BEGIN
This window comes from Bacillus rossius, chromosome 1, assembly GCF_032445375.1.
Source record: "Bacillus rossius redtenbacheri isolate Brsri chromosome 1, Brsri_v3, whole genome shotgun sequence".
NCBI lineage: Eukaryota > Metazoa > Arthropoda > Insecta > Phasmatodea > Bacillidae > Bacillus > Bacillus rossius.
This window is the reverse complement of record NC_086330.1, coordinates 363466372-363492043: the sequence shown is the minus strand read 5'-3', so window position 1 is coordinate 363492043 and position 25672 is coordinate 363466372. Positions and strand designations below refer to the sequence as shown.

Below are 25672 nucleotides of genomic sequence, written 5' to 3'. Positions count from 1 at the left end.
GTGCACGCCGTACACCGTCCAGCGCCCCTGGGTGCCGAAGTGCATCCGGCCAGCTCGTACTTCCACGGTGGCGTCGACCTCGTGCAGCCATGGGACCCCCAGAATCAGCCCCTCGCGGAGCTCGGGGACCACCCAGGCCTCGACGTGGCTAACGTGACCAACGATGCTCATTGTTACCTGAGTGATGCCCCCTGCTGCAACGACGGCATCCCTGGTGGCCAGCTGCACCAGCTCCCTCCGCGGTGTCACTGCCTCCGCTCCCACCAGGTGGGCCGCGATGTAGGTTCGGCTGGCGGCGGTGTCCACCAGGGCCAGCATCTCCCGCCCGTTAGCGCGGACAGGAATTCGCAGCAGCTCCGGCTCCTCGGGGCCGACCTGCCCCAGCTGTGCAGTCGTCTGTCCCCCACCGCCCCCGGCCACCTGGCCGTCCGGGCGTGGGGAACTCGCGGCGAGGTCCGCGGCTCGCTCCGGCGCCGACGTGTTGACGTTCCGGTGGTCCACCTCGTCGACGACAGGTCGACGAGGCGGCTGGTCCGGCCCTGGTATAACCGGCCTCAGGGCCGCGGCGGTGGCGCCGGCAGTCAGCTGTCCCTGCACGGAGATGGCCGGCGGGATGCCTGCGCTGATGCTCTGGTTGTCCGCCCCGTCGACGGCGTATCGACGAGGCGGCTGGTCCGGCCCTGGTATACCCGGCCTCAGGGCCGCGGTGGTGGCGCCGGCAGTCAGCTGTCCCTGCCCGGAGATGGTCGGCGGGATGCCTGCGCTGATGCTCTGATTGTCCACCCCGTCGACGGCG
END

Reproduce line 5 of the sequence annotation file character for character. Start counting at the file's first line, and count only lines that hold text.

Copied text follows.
Below are 25672 nucleotides of genomic sequence, written 5' to 3'. Positions count from 1 at the left end.